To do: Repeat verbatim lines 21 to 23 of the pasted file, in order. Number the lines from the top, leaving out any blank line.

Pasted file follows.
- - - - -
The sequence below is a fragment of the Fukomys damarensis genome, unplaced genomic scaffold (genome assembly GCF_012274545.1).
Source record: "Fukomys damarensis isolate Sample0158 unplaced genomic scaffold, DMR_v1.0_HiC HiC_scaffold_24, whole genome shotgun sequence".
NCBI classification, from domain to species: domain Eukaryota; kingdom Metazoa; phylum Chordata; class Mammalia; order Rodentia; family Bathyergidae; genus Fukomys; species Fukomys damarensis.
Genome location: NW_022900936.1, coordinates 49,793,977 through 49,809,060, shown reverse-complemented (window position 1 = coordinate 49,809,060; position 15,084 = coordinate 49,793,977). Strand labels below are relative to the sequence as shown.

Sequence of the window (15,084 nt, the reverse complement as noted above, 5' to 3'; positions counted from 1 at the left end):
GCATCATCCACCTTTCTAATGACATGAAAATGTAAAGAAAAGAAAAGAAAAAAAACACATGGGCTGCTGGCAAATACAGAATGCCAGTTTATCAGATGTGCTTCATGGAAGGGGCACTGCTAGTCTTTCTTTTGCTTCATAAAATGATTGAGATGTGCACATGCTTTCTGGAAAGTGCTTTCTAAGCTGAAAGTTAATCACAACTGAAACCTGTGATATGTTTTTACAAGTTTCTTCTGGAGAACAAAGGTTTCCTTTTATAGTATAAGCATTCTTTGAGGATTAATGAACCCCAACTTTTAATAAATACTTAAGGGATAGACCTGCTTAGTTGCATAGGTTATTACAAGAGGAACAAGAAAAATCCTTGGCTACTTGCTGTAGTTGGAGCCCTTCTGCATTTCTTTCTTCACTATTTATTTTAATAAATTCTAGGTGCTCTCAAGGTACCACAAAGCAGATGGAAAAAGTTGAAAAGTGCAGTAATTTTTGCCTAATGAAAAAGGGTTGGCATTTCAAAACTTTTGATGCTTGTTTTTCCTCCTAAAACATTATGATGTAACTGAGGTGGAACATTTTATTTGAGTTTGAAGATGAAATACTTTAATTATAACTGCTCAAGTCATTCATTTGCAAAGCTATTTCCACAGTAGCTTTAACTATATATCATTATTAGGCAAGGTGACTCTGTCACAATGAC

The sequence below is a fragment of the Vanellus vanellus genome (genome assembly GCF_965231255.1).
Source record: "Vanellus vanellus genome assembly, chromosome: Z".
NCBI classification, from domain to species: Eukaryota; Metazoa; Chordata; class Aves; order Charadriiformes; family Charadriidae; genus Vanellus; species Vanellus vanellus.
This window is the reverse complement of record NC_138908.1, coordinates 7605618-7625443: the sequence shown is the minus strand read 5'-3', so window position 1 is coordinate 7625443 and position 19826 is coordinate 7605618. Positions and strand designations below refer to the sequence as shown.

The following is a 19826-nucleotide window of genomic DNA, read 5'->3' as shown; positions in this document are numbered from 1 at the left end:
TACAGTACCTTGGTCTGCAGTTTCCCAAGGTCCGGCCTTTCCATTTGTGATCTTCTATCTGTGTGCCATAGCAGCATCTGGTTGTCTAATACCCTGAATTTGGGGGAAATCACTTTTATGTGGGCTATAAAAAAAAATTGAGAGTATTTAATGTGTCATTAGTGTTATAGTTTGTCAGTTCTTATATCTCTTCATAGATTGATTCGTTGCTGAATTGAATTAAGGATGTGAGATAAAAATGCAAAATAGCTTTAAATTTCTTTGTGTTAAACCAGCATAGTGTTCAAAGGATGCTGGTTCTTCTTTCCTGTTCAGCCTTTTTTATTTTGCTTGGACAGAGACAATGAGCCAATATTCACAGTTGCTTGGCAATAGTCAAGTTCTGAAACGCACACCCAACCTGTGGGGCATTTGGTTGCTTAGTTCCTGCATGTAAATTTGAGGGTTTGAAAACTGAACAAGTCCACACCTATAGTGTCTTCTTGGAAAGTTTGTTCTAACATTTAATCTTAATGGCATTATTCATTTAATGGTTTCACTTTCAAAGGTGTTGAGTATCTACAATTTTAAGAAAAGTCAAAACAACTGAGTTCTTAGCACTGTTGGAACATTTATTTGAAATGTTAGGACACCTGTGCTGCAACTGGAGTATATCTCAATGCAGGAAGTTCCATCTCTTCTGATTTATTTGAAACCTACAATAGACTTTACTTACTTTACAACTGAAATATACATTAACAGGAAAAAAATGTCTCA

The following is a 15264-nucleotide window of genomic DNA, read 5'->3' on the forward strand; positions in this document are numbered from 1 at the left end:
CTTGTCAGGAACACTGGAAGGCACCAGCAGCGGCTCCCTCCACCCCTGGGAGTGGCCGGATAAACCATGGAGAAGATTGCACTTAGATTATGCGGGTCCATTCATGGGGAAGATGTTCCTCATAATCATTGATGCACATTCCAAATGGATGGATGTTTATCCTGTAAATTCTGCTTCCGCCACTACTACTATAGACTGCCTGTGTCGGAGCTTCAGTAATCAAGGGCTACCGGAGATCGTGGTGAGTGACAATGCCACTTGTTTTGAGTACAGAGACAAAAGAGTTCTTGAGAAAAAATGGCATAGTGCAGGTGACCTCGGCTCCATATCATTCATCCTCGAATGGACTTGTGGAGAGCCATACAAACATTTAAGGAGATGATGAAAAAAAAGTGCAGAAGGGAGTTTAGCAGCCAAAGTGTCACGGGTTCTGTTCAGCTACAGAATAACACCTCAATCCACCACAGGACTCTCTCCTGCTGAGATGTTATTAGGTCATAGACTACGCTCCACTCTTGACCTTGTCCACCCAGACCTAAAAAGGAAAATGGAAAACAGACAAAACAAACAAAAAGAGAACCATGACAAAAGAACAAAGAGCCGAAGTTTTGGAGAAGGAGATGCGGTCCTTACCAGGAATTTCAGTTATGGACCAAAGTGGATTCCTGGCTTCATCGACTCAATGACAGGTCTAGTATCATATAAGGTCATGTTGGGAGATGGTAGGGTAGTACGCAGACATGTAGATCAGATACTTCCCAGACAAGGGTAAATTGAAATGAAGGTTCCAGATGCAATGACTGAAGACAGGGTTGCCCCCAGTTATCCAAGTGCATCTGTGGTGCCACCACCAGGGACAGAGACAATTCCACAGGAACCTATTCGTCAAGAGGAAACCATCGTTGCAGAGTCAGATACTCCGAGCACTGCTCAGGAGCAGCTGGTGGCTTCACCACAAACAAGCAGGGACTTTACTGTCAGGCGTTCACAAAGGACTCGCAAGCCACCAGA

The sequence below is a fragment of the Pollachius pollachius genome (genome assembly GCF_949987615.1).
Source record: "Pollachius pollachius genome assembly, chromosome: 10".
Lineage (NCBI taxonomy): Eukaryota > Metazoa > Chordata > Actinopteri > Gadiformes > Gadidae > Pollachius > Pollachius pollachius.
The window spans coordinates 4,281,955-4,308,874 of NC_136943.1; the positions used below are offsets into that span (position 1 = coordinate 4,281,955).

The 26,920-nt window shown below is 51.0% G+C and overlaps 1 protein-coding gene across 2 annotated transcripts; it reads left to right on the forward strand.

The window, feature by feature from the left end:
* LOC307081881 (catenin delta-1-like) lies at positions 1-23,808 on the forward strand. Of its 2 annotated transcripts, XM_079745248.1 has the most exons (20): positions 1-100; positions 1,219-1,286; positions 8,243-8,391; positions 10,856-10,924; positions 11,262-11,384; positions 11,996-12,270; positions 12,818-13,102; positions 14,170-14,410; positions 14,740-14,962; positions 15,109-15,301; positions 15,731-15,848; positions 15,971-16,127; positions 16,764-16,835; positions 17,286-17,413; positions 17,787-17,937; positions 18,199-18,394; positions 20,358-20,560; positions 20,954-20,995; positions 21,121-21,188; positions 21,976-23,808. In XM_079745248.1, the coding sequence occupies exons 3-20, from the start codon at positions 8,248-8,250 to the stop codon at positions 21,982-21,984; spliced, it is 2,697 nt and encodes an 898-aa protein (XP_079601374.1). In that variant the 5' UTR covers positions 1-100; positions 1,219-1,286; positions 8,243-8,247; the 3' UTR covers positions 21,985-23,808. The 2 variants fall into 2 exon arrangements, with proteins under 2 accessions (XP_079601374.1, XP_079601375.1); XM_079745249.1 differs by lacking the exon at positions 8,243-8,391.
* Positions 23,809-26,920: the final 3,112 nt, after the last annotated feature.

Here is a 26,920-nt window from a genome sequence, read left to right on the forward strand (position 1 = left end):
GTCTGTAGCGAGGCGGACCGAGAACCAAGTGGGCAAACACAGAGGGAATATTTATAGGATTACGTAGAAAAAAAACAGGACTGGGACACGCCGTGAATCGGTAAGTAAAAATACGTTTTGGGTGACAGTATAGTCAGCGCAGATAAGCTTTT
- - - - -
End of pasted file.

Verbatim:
* LOC307081881 (catenin delta-1-like) lies at positions 1-23,808 on the forward strand. Of its 2 annotated transcripts, XM_079745248.1 has the most exons (20): positions 1-100; positions 1,219-1,286; positions 8,243-8,391; positions 10,856-10,924; positions 11,262-11,384; positions 11,996-12,270; positions 12,818-13,102; positions 14,170-14,410; positions 14,740-14,962; positions 15,109-15,301; positions 15,731-15,848; positions 15,971-16,127; positions 16,764-16,835; positions 17,286-17,413; positions 17,787-17,937; positions 18,199-18,394; positions 20,358-20,560; positions 20,954-20,995; positions 21,121-21,188; positions 21,976-23,808. In XM_079745248.1, the coding sequence occupies exons 3-20, from the start codon at positions 8,248-8,250 to the stop codon at positions 21,982-21,984; spliced, it is 2,697 nt and encodes an 898-aa protein (XP_079601374.1). In that variant the 5' UTR covers positions 1-100; positions 1,219-1,286; positions 8,243-8,247; the 3' UTR covers positions 21,985-23,808. The 2 variants fall into 2 exon arrangements, with proteins under 2 accessions (XP_079601374.1, XP_079601375.1); XM_079745249.1 differs by lacking the exon at positions 8,243-8,391.
* Positions 23,809-26,920: the final 3,112 nt, after the last annotated feature.

Here is a 26,920-nt window from a genome sequence, read left to right on the forward strand (position 1 = left end):